The UNCTAD Virtual Institute today kicked off its online course on trade and poverty, the first phase of a broader research capacity building project funded by the UN Department of Economic and Social Affairs and the Government of Finland.
Nearly 380 academics from 76 countries applied for the course, designed in collaboration with UNCTAD’s Division on International Trade in Goods and Services, and Commodities; the Division on Africa, Least Developed Countries and Special Programmes; and the Division on Globalization and Development Strategies.
Developed specifically for researchers and university lecturers from developing and transition countries, the objective of the course is to provide participants with the empirical tools needed to assess the impact of trade and trade-related policies on poverty and income distribution.
Part of the Vi’s broader effort to strengthen research capacities in participants' countries, the course aims to support governments in the design of pro-poor trade policies conducive to the attainment of the Millennium Development Goals.
Written by Guido Porto, of the National University of La Plata, Argentina; Nicolás Depetris Chauvin, of the African Center for Economic Transformation, Ghana, and the University of Buenos Aires, Argentina; and David Jaume, of the National University of La Plata, Argentina, the course takes a hands-on approach emphasizing data manipulation and the use of econometric tools.
The final selection includes 101 participants from 54 countries in Asia and the Pacific, Africa, Latin America and the Caribbean, and Eastern Europe. About one-third are women, and 28 come from 15 Least Developed Countries.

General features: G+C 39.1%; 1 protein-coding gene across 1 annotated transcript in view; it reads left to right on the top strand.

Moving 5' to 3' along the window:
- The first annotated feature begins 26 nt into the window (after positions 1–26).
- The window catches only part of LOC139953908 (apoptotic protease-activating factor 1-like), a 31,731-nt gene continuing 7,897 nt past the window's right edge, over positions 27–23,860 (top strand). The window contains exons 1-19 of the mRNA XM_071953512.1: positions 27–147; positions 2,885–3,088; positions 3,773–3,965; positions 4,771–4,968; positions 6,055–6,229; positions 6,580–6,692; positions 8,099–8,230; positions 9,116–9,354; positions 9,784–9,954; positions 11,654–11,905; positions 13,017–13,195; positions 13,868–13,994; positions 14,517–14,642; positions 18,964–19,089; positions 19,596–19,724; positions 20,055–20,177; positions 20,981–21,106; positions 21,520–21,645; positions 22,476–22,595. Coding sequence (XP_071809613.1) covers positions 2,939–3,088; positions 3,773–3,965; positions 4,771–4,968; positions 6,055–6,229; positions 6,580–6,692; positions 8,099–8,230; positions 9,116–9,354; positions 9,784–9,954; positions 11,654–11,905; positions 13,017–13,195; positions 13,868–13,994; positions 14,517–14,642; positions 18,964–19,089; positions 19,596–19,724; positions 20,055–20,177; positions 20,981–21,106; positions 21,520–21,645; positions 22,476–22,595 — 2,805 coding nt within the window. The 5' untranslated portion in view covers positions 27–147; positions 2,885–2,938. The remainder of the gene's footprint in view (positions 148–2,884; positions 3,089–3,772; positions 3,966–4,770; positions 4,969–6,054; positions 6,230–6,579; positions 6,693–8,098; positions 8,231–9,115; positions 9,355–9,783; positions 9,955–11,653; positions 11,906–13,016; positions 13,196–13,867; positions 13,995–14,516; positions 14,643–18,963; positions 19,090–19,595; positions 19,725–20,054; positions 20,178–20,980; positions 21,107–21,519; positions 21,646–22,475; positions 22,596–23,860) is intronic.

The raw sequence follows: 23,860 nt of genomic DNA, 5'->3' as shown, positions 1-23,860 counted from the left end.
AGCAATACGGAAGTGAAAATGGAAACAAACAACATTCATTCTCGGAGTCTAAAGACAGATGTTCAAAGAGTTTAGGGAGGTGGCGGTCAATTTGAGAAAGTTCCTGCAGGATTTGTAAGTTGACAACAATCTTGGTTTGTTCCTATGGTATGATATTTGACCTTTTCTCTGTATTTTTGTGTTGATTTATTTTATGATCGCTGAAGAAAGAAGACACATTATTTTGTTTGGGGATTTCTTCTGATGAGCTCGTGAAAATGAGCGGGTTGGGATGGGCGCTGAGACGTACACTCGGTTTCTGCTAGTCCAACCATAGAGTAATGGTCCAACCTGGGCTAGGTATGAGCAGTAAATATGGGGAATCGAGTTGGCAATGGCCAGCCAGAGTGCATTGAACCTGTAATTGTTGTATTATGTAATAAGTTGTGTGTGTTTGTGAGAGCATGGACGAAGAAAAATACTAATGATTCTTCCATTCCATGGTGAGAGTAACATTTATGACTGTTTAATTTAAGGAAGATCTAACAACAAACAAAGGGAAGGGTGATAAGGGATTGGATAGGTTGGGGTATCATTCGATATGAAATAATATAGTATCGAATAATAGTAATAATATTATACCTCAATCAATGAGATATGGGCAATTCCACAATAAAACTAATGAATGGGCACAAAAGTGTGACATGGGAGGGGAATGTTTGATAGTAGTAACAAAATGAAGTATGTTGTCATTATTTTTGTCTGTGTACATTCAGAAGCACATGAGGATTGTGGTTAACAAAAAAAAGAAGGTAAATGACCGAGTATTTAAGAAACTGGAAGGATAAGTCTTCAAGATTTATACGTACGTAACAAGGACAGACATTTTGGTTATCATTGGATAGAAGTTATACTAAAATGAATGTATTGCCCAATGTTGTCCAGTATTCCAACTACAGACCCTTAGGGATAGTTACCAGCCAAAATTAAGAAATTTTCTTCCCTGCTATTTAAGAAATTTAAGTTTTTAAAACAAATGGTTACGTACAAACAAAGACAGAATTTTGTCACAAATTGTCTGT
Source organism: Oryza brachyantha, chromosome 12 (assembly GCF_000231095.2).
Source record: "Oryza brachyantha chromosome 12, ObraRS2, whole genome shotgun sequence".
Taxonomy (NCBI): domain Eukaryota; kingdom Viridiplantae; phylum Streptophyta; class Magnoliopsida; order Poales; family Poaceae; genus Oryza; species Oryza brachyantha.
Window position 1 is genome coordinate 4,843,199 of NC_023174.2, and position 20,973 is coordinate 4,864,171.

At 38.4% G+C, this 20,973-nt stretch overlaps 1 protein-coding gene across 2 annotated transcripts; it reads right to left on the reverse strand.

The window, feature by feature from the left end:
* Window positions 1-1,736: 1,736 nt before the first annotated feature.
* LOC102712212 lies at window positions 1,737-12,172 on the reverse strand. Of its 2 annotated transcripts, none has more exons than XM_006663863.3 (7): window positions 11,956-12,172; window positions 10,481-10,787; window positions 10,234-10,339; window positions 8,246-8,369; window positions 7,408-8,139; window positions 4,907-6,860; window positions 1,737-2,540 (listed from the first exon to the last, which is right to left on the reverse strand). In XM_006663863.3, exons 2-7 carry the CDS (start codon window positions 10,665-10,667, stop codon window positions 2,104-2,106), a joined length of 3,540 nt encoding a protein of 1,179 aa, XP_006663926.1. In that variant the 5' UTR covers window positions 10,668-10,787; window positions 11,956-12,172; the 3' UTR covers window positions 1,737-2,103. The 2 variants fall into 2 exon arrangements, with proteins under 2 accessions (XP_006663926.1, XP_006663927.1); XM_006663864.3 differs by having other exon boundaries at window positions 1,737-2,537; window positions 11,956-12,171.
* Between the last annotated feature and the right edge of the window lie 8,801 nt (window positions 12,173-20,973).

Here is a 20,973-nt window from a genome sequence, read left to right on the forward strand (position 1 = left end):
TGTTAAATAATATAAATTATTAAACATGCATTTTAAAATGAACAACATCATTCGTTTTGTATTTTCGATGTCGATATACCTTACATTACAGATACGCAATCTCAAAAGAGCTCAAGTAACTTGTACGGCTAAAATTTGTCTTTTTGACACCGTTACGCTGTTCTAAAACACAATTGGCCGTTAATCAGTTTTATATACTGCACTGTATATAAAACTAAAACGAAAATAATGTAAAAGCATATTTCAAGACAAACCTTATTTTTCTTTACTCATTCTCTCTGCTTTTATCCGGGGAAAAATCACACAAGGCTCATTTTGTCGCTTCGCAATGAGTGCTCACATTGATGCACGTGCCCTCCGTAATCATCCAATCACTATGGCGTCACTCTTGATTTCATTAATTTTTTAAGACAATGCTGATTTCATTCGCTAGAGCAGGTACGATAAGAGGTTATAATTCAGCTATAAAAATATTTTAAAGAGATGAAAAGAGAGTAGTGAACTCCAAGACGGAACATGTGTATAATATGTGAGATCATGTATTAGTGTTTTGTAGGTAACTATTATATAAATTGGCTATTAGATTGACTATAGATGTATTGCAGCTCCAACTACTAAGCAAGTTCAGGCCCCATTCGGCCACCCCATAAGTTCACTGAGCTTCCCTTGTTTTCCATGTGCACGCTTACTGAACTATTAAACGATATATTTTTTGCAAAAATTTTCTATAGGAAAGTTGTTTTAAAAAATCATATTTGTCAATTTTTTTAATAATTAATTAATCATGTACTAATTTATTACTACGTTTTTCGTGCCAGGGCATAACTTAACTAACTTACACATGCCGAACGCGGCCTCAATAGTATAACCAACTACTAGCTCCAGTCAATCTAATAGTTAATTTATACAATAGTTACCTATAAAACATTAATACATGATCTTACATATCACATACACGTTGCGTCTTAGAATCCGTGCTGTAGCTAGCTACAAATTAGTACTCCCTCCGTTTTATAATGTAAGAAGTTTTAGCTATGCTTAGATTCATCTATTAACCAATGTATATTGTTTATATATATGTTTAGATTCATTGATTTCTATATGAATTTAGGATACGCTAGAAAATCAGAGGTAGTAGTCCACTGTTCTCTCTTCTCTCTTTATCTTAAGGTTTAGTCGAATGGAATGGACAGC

The course is made up of six modules: Trade, Growth and Poverty; The Distributional Impact of Price Changes; Wage Income and Prices of Non-Traded Goods; Measuring Price Changes; Special Topics; and Ex-Post Analysis.
Each module contains theoretical and empirical readers accompanied by multimedia lectures presented by Depetris Chauvin. The modules also include hands-on applications based on one or more relevant papers, and conclude with a knowledge-checking quiz.
At the end of the course, participants apply their new knowledge and skills to a practical exercise analyzing the effect of trade on poverty, with a special focus on gender.
In addition, a final essay will give the participants the opportunity to practice writing funding proposals for policy-relevant research projects on the relationship between trade and poverty in their countries.
The second phase of the project will invite top course graduates to submit proposals for trade and poverty research projects designed in consultation with national policymakers. Researchers will receive funding and mentoring; findings will be compiled into a publication to be presented to government representatives in Geneva by the authors and their policymaker partners.